22. ^ Owner's Manual, pp. 4, 8. "(4) Extension connector (EXT CONNECTOR) — Connects to other GAME BOY…Do not insert different games in the interconnected Game Boys."
  23. ^ Masuyama, Meguro (2002). "Pokémon as Japanese Culture?". In Lucien King (ed.). Game On. New York, NY: Universe Publishing. p. 39. ISBN 0-7893-0778-2. Pokémon allowed more than metaphorical communication; it made use of a system that created actual communication — a network game.
  24. ^ "Archived copy". Archived from the original on October 31, 2018. Retrieved October 31, 2018.CS1 maint: Archived copy as title (link)
  25. ^ "Archived copy". Archived from the original on October 31, 2018. Retrieved October 31, 2018.CS1 maint: Archived copy as title (link)
  26. ^ GameBoy Development Wiki (November 12, 2009). "Gameboy Bootstrap ROM". Archived from the original on August 18, 2010. Retrieved October 24, 2010.
  27. ^ "Game Boy - 8bc Chiptune Wiki". November 5, 2008. Archived from the original on February 21, 2008. Retrieved March 26, 2009.
  28. ^ a b c Amos, Evan (1989). "GameBoy : User Manual, Page 12". Nintendo of America. Archived from the original on June 29, 2011. Retrieved February 12, 2011.
  29. ^ Fruttenboel Gameboy Section (August 22, 2009). "GameBoy : Using the GameBoy skeleton for serious business (Interrupt Descriptions)". Archived from the original on September 21, 2014. Retrieved March 25, 2010.
  30. ^ "Technical data". Nintendo of Europe GmbH. Retrieved February 4, 2018.
  31. ^ "Color it loud with hot new Game Boys; Game Boy reflects players own style with five exciting new colors". Archived from the original on November 2, 2013. Retrieved November 3, 2009.
  32. ^ "The Incredible Shrinking Game Boy Pocket". Electronic Gaming Monthly. No. 84. Ziff Davis. July 1996. p. 16.
  33. ^ "Game Boy Relaunched". Next Generation. No. 20. Imagine Media. August 1996. p. 26.
  34. ^ "Pocket Cool". Electronic Gaming Monthly. No. 89. Ziff Davis. December 1996. p. 204.
  35. ^ "Tidbits...". Electronic Gaming Monthly. No. 94. Ziff Davis. May 1997. p. 19.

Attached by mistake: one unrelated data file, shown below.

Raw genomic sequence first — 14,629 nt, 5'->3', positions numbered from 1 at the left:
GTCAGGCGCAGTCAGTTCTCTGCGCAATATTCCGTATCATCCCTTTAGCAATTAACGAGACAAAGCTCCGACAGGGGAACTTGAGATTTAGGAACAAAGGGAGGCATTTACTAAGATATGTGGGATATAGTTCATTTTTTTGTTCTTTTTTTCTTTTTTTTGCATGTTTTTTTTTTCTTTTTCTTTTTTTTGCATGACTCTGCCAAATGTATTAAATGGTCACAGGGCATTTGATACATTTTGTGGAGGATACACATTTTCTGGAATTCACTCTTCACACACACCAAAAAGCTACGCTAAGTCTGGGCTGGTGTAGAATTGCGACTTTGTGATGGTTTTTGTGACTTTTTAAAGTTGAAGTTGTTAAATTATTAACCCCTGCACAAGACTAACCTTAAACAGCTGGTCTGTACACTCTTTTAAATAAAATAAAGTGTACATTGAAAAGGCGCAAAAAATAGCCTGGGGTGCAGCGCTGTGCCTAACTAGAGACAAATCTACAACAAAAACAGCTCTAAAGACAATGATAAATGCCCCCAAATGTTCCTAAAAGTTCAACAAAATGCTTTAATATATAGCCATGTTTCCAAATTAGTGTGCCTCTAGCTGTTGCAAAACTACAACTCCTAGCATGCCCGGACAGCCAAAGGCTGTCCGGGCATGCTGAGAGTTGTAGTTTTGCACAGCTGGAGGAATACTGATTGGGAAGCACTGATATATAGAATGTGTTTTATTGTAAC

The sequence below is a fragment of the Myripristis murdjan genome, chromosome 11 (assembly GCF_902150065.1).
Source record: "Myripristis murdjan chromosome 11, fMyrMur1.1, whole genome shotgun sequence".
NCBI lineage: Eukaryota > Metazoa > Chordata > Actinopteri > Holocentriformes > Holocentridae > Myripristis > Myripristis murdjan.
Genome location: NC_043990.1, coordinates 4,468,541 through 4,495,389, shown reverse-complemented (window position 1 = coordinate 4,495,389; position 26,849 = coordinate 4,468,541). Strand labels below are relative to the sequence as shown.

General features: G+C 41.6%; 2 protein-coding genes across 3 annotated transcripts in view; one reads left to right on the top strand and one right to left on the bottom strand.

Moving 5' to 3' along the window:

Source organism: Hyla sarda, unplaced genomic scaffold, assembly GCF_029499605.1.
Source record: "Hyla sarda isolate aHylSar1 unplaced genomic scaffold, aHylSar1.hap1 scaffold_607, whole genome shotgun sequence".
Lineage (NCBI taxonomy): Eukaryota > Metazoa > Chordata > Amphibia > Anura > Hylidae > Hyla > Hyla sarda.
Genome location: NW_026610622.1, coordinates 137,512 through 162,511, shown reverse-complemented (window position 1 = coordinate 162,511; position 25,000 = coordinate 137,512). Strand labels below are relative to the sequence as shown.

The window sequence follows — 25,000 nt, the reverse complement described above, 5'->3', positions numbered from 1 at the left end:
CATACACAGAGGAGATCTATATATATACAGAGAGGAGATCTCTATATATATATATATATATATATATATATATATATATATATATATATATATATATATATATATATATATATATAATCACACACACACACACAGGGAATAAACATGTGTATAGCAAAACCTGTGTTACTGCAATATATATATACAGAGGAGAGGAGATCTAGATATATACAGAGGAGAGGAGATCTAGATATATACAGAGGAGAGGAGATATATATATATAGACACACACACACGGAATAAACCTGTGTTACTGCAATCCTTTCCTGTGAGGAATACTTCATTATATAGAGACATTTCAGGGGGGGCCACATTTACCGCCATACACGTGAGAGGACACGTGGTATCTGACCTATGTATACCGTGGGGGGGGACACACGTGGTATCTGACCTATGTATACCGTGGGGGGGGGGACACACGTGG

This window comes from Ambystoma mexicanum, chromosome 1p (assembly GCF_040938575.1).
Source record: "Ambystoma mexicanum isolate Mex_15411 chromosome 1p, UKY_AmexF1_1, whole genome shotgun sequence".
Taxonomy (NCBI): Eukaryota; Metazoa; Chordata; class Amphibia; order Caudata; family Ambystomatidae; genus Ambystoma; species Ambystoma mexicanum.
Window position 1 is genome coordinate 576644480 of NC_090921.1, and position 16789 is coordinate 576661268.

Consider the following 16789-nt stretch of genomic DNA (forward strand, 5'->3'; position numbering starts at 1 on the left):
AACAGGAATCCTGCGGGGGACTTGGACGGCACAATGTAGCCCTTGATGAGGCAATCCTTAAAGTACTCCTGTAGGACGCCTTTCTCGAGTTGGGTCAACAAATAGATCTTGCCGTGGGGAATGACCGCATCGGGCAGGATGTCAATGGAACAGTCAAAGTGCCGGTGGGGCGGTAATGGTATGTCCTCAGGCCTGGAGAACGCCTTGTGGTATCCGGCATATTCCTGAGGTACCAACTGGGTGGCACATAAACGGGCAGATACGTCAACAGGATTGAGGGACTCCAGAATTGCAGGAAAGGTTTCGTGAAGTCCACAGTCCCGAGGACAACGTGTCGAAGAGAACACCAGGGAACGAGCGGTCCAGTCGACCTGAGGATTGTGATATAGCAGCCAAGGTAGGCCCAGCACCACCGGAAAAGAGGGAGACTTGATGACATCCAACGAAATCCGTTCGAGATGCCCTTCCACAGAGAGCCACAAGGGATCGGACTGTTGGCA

36. ^ "Show Notes". GamePro. No. 95. IDG. August 1996. p. 16.
  37. ^ ゲームボーイライト (in Japanese). Nintendo. Archived from the original on May 30, 1998. Retrieved November 3, 2009.
  38. ^ "Clear case Astro Boy edition of Game Boy Light".
  39. ^ McFerran, Damien (December 27, 2012). "Hardware Classics: Tezuka Osamu World Shop Game Boy Light". Nintendo Life. Gamer Network. Archived from the original on August 1, 2015. Retrieved June 13, 2016.
  40. ^ Maher, Jimmy (December 22, 2016). "A Time of Endings, Part 2: Epyx". The Digital Antiquarian. Archived from the original on December 23, 2016. Retrieved December 23, 2016.
  41. ^ Fahs, Travis. "IGN Presents the History of Game Boy". IGN. IGN Entertainment, Inc. p. 2. Archived from the original on April 11, 2015. Retrieved October 2, 2013.
  42. ^ "A Brief History of Game Console Warfare: Game Boy". BusinessWeek. McGraw-Hill. Archived from the original on May 9, 2007. Retrieved July 30, 2008. Game Boy and Game Boy Color's combined lifetime sales reached 118.7 million worldwide, according to Nintendo's latest annual report.
  43. ^ "Cart Queries". GamePro (61). IDG. August 1994. p. 14.
  44. ^ "Makers Of Games Focus On Girls". The Gainesville Sun. January 15, 1995. p. 15. Archived from the original on March 25, 2017. Retrieved March 18, 2012.
  45. ^ "''Ball, Game Boy, Big Wheel enter toy hall of fame'', retrieved 5 Nov 2009". Rbj.net. Archived from the original on July 17, 2011. Retrieved August 3, 2010.
  46. ^ Reilly, Jim. "GDC: TurboGrafx 16, Game Gear Hit 3DS". IGN/com. Archived from the original on August 23, 2011. Retrieved July 18, 2011.

External links[edit]